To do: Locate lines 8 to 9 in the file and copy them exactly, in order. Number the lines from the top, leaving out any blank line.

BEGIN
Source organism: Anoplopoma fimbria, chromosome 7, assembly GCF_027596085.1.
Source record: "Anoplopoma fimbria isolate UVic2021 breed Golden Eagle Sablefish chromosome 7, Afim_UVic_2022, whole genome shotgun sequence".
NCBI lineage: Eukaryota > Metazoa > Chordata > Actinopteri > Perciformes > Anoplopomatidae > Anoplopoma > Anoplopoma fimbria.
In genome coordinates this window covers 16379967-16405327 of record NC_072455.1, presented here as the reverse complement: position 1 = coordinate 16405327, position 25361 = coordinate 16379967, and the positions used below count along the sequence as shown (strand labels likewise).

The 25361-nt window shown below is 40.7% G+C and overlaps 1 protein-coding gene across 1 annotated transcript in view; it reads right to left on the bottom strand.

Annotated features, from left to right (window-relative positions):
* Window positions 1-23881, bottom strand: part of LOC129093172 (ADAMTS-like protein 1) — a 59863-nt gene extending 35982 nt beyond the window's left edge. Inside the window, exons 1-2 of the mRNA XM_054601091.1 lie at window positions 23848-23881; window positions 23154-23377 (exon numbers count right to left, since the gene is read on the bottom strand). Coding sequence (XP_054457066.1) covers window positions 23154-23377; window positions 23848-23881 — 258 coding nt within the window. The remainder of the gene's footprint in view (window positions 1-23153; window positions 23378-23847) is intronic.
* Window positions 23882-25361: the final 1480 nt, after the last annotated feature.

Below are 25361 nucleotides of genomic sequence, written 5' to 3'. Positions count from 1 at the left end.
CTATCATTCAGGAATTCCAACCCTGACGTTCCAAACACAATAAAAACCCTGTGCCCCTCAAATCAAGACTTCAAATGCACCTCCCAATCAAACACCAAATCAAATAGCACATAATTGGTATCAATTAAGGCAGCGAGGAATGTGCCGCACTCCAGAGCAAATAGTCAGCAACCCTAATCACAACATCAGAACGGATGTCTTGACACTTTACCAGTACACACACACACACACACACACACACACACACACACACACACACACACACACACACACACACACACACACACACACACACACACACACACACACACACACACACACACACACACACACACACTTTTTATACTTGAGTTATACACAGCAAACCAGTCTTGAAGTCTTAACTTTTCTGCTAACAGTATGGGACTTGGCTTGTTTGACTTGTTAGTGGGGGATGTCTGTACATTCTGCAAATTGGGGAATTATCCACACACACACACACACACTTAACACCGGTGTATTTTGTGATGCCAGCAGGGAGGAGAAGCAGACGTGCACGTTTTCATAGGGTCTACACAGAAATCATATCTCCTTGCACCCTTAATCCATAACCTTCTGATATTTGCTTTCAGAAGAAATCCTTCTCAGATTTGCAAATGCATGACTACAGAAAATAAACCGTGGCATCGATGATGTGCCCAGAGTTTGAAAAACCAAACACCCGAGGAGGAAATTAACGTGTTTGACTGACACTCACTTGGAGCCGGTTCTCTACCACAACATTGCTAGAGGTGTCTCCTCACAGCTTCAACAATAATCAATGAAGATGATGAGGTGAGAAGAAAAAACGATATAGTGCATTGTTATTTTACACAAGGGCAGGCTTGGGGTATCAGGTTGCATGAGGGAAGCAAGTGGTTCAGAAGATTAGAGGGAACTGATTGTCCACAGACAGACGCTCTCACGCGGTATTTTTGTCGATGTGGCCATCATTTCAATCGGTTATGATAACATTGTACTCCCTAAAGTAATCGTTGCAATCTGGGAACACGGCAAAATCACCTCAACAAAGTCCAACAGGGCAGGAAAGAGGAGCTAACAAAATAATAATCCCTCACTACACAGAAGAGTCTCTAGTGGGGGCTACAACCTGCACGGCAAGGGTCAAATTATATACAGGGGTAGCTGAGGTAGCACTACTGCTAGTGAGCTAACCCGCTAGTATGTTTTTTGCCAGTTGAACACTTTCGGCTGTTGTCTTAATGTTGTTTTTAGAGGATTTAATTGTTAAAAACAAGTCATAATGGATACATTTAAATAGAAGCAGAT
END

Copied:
* Window positions 23882-25361: the final 1480 nt, after the last annotated feature.

Below are 25361 nucleotides of genomic sequence, written 5' to 3'. Positions count from 1 at the left end.